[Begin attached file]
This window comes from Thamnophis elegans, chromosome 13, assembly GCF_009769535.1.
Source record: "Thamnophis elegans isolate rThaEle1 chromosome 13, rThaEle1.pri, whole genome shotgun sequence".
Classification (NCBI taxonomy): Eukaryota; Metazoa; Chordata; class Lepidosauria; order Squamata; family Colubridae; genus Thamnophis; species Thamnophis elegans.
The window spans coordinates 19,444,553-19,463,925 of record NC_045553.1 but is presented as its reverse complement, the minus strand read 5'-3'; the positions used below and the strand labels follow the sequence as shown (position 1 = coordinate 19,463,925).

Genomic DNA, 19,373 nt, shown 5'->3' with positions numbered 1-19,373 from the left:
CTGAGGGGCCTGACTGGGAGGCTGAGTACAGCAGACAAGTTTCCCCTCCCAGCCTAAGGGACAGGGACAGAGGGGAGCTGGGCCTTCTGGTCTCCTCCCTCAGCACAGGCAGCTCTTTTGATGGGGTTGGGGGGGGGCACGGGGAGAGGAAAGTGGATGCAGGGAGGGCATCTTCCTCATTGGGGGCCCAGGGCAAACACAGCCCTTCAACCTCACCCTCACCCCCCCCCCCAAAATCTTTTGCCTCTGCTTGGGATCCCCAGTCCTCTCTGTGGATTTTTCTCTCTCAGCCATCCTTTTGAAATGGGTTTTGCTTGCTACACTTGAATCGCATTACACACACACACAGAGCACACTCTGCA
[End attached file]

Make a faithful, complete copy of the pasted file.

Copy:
This window comes from Thamnophis elegans, chromosome 13, assembly GCF_009769535.1.
Source record: "Thamnophis elegans isolate rThaEle1 chromosome 13, rThaEle1.pri, whole genome shotgun sequence".
Classification (NCBI taxonomy): Eukaryota; Metazoa; Chordata; class Lepidosauria; order Squamata; family Colubridae; genus Thamnophis; species Thamnophis elegans.
The window spans coordinates 19,444,553-19,463,925 of record NC_045553.1 but is presented as its reverse complement, the minus strand read 5'-3'; the positions used below and the strand labels follow the sequence as shown (position 1 = coordinate 19,463,925).

Genomic DNA, 19,373 nt, shown 5'->3' with positions numbered 1-19,373 from the left:
CTGAGGGGCCTGACTGGGAGGCTGAGTACAGCAGACAAGTTTCCCCTCCCAGCCTAAGGGACAGGGACAGAGGGGAGCTGGGCCTTCTGGTCTCCTCCCTCAGCACAGGCAGCTCTTTTGATGGGGTTGGGGGGGGGCACGGGGAGAGGAAAGTGGATGCAGGGAGGGCATCTTCCTCATTGGGGGCCCAGGGCAAACACAGCCCTTCAACCTCACCCTCACCCCCCCCCCCAAAATCTTTTGCCTCTGCTTGGGATCCCCAGTCCTCTCTGTGGATTTTTCTCTCTCAGCCATCCTTTTGAAATGGGTTTTGCTTGCTACACTTGAATCGCATTACACACACACACAGAGCACACTCTGCA